Greys frontman Shehzaad Jiwani has always sung like someone uncomfortable in his own skin, whether he was cheekily cataloging his feelings of inadequacy, or giving in to more visceral and violent expressions of self-loathing. That sense of perpetual dissatisfaction has been reflected in the Toronto group’s relentless evolution. Once a caterwauling noise-punk outfit, Greys quickly realized that nihilistic discourse—however good it may feel in the moment—isn’t a long-term solution for life’s woes. As such, the band’s emotional vocabulary has expanded in step with their musical one. After balancing out the stage-dive strikes with shoegazing balladry on 2016’s Outer Heaven and detouring into fuzzy lo-fi indie-pop for the lowkey companion release Warm Shadow, Greys sound like they’re ready to leave the circle pit behind for good.
Where this band’s entire aesthetic and ideological universe was once easily summarized by their 2014 single/mash note “Guy Picciotto,” Jiwani has teed up Age Hasn’t Spoiled You by name-dropping late-’90s TRL touchstones like Madonna’s “Beautiful Stranger” and the Chemical Brothers. But here, Greys aren’t so much reliving their teenage past as pining for a future that never happened: a pre-millennial moment when alt-rock seemed to be entering an exciting new experimental phase, before post-Strokes retromania smothered the indiesphere in second-hand leathers. With their collision of dazed melodies, dirgey dissonance, and fractured industrial funk, songs like “Arc Light” and “Constant Pose” readily conjure the unsettled atmosphere of Blur’s 1999 bad-romance opus 13 (though in this case, Jiwani is feeling estranged not from his partner, but rather his increasingly expensive, condo-choked city.)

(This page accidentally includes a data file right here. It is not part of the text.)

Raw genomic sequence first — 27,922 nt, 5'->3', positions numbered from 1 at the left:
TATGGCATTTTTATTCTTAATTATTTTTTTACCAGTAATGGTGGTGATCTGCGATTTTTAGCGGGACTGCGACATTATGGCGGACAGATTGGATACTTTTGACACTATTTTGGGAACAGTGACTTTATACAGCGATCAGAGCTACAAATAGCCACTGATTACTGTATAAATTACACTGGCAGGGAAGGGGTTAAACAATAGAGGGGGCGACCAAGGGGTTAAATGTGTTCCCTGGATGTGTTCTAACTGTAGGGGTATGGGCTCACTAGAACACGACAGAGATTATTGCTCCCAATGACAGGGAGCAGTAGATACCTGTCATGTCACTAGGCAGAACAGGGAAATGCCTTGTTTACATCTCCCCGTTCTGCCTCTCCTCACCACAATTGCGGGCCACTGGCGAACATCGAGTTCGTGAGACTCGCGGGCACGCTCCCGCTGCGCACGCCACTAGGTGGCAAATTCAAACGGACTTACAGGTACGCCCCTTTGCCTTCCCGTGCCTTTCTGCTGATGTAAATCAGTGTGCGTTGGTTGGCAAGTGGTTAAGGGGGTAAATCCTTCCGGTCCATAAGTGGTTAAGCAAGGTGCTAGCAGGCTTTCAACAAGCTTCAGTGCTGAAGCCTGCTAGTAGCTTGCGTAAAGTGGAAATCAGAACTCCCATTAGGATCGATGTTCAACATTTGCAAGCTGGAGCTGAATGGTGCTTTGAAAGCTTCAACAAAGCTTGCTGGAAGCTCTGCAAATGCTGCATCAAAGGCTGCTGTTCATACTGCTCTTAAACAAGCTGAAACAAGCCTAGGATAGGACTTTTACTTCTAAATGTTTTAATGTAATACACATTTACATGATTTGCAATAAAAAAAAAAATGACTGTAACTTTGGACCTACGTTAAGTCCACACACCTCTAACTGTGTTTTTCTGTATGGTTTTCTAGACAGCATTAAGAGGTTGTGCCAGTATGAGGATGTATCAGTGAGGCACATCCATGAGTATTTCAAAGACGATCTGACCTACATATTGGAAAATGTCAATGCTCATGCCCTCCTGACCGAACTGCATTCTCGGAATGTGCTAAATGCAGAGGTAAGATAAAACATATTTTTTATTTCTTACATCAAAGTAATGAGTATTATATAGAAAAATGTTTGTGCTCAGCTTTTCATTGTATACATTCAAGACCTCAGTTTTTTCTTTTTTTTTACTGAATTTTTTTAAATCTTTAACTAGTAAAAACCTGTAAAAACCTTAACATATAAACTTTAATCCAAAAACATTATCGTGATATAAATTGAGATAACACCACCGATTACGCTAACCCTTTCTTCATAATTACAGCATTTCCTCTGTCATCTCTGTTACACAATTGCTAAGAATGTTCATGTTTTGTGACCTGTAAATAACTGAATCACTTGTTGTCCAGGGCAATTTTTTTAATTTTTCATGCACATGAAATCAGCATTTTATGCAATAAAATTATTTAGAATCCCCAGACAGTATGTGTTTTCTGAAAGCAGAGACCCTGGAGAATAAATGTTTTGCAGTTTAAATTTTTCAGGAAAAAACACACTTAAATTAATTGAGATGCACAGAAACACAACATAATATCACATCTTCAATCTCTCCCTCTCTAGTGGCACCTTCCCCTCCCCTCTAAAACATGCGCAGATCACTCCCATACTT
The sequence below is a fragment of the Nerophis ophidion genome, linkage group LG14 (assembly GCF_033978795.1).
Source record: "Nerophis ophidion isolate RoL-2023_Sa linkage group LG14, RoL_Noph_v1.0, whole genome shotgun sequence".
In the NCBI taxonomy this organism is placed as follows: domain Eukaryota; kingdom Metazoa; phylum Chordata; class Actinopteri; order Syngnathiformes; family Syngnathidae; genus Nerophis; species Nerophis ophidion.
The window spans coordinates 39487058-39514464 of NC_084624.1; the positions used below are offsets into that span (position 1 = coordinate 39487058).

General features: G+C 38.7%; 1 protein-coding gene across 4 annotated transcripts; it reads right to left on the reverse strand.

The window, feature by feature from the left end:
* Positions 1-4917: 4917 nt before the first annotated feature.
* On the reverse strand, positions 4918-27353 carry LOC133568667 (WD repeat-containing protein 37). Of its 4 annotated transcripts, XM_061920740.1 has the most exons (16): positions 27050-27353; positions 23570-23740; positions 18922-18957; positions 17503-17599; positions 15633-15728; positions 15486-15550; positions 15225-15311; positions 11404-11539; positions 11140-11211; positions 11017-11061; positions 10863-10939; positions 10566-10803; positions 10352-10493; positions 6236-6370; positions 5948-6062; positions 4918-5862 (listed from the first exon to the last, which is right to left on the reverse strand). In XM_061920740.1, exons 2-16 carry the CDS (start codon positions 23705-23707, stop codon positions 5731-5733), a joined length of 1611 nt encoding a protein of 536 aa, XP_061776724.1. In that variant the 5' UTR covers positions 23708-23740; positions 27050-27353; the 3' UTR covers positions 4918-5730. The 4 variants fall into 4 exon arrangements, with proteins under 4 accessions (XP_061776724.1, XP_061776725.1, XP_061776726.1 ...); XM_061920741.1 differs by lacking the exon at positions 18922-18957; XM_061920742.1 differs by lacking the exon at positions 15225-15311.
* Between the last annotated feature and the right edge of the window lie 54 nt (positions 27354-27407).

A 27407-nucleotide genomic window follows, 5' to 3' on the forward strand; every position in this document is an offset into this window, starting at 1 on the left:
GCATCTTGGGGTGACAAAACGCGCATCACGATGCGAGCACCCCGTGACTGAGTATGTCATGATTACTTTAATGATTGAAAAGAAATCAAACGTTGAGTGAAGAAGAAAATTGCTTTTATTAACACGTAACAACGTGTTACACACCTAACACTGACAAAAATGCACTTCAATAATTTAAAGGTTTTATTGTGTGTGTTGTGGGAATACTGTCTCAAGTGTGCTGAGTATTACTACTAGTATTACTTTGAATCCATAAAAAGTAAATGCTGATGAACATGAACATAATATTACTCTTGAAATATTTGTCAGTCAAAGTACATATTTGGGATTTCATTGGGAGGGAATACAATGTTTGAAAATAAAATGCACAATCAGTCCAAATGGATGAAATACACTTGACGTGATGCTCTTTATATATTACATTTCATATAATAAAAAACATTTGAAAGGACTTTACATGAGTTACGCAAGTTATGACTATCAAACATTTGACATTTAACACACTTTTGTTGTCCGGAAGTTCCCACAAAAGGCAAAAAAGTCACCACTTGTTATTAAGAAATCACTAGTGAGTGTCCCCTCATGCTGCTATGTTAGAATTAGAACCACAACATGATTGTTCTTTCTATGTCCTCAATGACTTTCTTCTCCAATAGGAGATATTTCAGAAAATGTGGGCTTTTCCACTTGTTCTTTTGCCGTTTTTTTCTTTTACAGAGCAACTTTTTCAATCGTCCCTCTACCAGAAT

Compared to Greys’ righteously indignant previous releases, Age Hasn’t Spoiled You is practically paralyzed by disillusionment and doubt, as perfectly crystallized in the dream-pop drift of “Western Guilt.” But instead of letting those defeated feelings bubble up to a searing boil, Greys find catharsis through sheer audacity, fully obliterating their already-distended musical boundaries with the seven-minute motorik/dub suite “Aphantasia” and the siren-blaring “Setting Sun” swirl of “These Things Happen.” On the latter song, Jiwani laments he’s “Part of a useless generation / Got no goddamn imagination,” but embedded in that dismissal is a recognition of untapped potential. And as the bold leaps taken on Age Hasn’t Spoiled You demonstrate, when you’re uncomfortable in your own skin, the most empowering thing you can do is shed it.
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The Article Was Written/Published By: jzcamp1